There was a lump in my throat as I sat in the stands at the Recreation Field when I saw this elderly, slightly overweight man, stroll, with a slight shuffle, to the mound with a borrowed glove on his left hand and toss the ball from the pitcher’s mound to the Mountaineer’s catcher. It was apparent that he no longer had a blazing, big-league fastball, but his pitch, slightly wobbly and off center, did reach the catcher mitt on the fly and was softly embraced. And I instantly thought back to memorable and poignant times of decades ago, when I sat transfixed, watching this ace take on my beloved Dodgers.
In cooperation with the Vermont Division of Historic Preservation, UVM gave a group of civil engineering students an important task to prepare renovation plan for one of Kent’s Corner buildings.
A recent rediscovery of a classic, 19th-century fossil site in northwestern Vermont is giving paleontologists a better understanding of Earth’s earliest lifeforms.
If Indiana Jones had been a woman, she’d be someone like archaeologist and educator Lucy Langdon Williams Wilson – a St. Albans native and Castleton grad.
The fight against alcohol in the United States didn’t begin with the passage of Prohibition’s Volstead Act in 1919. It started long before with religious reformers mostly leading the way to ban liquor nationwide.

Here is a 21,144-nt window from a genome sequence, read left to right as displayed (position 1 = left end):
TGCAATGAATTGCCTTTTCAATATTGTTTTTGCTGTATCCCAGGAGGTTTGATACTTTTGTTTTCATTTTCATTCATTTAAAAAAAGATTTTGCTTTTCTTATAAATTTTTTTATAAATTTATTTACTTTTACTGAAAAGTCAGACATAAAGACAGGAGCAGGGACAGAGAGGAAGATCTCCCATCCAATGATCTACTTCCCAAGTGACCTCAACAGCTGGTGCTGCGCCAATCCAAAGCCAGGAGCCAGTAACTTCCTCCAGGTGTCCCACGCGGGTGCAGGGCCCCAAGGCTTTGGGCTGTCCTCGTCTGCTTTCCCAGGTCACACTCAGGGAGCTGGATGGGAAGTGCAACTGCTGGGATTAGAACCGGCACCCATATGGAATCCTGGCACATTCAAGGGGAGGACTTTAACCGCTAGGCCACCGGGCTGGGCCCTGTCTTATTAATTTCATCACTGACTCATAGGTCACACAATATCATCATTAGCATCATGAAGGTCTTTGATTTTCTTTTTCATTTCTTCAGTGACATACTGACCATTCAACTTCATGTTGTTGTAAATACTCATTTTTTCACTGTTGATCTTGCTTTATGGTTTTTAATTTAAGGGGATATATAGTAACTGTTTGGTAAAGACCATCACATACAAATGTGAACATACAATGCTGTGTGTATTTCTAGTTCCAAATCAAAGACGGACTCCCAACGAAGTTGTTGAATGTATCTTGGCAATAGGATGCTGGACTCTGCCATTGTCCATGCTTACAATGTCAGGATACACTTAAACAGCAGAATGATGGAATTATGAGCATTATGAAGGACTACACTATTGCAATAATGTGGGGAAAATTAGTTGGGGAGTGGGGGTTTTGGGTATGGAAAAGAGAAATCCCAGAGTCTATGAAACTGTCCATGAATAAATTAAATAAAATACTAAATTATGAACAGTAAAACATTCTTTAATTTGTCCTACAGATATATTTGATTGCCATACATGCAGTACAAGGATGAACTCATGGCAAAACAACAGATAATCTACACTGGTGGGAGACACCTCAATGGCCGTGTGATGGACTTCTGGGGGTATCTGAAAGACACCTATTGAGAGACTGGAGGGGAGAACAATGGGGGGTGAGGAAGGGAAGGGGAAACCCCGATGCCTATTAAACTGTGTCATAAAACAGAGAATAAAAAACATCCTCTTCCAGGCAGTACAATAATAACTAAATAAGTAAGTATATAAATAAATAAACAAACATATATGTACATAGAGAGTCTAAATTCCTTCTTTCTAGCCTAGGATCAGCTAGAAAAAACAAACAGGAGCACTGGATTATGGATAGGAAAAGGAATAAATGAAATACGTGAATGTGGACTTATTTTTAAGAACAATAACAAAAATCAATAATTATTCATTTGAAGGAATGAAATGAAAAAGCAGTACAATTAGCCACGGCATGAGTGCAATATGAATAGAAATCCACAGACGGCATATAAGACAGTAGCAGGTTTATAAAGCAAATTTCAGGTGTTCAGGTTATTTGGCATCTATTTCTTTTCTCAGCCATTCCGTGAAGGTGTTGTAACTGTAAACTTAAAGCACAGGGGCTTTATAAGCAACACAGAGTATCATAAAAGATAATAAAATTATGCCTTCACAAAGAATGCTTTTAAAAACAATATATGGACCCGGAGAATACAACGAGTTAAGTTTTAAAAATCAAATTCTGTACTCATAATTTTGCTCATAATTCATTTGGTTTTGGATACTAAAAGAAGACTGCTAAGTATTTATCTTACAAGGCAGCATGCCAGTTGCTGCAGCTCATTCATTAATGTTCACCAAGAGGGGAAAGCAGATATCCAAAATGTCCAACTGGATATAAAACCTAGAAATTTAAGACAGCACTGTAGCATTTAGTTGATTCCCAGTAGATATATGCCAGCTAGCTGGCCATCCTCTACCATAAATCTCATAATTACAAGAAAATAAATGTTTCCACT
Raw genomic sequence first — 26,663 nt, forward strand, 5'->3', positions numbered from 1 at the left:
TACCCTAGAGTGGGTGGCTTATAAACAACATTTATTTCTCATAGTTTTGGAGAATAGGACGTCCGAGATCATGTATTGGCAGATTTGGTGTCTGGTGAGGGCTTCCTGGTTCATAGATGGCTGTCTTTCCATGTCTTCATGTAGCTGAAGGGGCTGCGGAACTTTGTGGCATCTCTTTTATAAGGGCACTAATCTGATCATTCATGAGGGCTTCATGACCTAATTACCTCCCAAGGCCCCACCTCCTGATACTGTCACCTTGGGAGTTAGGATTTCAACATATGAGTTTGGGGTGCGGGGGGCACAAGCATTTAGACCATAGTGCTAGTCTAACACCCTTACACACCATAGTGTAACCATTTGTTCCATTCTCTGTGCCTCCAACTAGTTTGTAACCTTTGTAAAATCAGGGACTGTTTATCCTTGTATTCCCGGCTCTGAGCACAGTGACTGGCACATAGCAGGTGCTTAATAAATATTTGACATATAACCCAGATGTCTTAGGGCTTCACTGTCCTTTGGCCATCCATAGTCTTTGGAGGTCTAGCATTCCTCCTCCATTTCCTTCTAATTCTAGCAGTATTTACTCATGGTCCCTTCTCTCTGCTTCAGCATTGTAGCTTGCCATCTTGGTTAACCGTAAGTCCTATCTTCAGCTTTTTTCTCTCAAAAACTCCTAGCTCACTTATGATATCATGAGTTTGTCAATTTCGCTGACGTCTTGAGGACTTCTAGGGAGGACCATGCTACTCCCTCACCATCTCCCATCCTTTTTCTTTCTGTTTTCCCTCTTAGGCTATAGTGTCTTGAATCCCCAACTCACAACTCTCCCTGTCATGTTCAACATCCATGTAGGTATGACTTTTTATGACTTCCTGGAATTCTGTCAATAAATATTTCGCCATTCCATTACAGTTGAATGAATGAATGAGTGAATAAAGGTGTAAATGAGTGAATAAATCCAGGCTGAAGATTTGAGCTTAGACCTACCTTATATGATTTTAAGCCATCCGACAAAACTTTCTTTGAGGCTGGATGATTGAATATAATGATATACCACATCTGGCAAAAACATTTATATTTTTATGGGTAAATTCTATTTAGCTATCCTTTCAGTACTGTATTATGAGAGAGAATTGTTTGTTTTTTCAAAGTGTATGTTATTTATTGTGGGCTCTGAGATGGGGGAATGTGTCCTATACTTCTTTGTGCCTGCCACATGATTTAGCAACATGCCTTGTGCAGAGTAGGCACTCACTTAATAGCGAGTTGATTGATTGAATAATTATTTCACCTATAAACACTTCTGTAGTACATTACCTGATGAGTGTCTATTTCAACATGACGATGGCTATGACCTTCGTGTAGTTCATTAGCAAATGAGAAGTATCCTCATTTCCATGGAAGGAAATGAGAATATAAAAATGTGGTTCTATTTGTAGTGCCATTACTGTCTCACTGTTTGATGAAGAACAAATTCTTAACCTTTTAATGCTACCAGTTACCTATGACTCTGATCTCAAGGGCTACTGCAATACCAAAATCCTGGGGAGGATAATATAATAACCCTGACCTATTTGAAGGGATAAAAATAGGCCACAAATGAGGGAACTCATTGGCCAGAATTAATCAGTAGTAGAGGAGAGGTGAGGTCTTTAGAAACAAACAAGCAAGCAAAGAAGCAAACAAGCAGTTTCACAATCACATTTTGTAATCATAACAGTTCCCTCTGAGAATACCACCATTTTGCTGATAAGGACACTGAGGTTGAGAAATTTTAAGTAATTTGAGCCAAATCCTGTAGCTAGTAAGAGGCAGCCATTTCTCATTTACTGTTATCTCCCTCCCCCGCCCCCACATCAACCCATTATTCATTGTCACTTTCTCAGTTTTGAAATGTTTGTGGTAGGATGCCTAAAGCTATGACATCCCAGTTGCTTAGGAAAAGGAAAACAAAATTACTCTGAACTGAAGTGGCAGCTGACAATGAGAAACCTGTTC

This bank vault is empty, a relic of a history almost invisible to passersby. The one-time bank vault within the Bank Block is a welcome sight for most. Visitors entering Village Eclectics 2 have a hint to its presence in the form of a dollar sign engraved in the granite keystone of the building that once stored the riches of 19th and early 20th century Bradford businesses.
The bottom of Vermont’s 548-acre Lake Morey, originally known as Fairlee Pond, is alleged to be the watery grave of the world’s first steamboat.
by Lou Varricchio Republished from the March 20 Sun Community News BRISTOL | How a legend grows over the centuries is a subject worthy of a university dissertation. In the case of […]
In colonial Vermont and New Hampshire, constables were authorized to “pursue, or hue-and-cry after Murderers, Peace breakers, Thieves, Robbers, Burglars and other capital offenders.” Every able-bodied man was required to respond to a constable’s hue-and-cry. They formed a posse comitatus.
A Vermont wooly mammoth fossil, discovered in a railroad right-of-way at Mt. Holly near Rutland, is still helping paleo-researchers understand what life was like in the Ice Age.